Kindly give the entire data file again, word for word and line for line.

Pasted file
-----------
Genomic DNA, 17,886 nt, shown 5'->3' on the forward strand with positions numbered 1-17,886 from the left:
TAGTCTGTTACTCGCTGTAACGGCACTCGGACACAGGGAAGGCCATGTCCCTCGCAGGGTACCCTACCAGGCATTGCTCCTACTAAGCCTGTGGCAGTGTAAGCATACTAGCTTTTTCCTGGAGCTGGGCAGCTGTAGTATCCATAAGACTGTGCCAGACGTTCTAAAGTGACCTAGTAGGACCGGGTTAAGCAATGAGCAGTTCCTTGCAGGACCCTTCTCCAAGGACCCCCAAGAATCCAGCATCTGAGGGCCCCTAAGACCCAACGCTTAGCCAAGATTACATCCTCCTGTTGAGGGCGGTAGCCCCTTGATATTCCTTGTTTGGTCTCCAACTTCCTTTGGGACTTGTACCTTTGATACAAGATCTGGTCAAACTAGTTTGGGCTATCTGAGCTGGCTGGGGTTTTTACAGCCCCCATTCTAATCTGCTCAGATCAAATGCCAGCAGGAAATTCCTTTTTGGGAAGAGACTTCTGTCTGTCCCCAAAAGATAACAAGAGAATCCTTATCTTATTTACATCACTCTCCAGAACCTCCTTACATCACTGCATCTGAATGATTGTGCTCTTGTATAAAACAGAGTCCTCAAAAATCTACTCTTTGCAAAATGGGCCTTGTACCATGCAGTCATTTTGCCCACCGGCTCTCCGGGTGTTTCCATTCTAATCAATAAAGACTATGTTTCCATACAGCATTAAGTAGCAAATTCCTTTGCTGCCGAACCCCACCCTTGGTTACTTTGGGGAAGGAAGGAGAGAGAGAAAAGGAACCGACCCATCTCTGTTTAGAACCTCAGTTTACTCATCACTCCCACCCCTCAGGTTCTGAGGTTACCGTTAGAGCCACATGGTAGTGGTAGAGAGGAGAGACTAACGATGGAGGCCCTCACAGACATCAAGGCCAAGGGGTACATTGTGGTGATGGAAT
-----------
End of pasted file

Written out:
Genomic DNA, 17,886 nt, shown 5'->3' on the forward strand with positions numbered 1-17,886 from the left:
TAGTCTGTTACTCGCTGTAACGGCACTCGGACACAGGGAAGGCCATGTCCCTCGCAGGGTACCCTACCAGGCATTGCTCCTACTAAGCCTGTGGCAGTGTAAGCATACTAGCTTTTTCCTGGAGCTGGGCAGCTGTAGTATCCATAAGACTGTGCCAGACGTTCTAAAGTGACCTAGTAGGACCGGGTTAAGCAATGAGCAGTTCCTTGCAGGACCCTTCTCCAAGGACCCCCAAGAATCCAGCATCTGAGGGCCCCTAAGACCCAACGCTTAGCCAAGATTACATCCTCCTGTTGAGGGCGGTAGCCCCTTGATATTCCTTGTTTGGTCTCCAACTTCCTTTGGGACTTGTACCTTTGATACAAGATCTGGTCAAACTAGTTTGGGCTATCTGAGCTGGCTGGGGTTTTTACAGCCCCCATTCTAATCTGCTCAGATCAAATGCCAGCAGGAAATTCCTTTTTGGGAAGAGACTTCTGTCTGTCCCCAAAAGATAACAAGAGAATCCTTATCTTATTTACATCACTCTCCAGAACCTCCTTACATCACTGCATCTGAATGATTGTGCTCTTGTATAAAACAGAGTCCTCAAAAATCTACTCTTTGCAAAATGGGCCTTGTACCATGCAGTCATTTTGCCCACCGGCTCTCCGGGTGTTTCCATTCTAATCAATAAAGACTATGTTTCCATACAGCATTAAGTAGCAAATTCCTTTGCTGCCGAACCCCACCCTTGGTTACTTTGGGGAAGGAAGGAGAGAGAGAAAAGGAACCGACCCATCTCTGTTTAGAACCTCAGTTTACTCATCACTCCCACCCCTCAGGTTCTGAGGTTACCGTTAGAGCCACATGGTAGTGGTAGAGAGGAGAGACTAACGATGGAGGCCCTCACAGACATCAAGGCCAAGGGGTACATTGTGGTGATGGAAT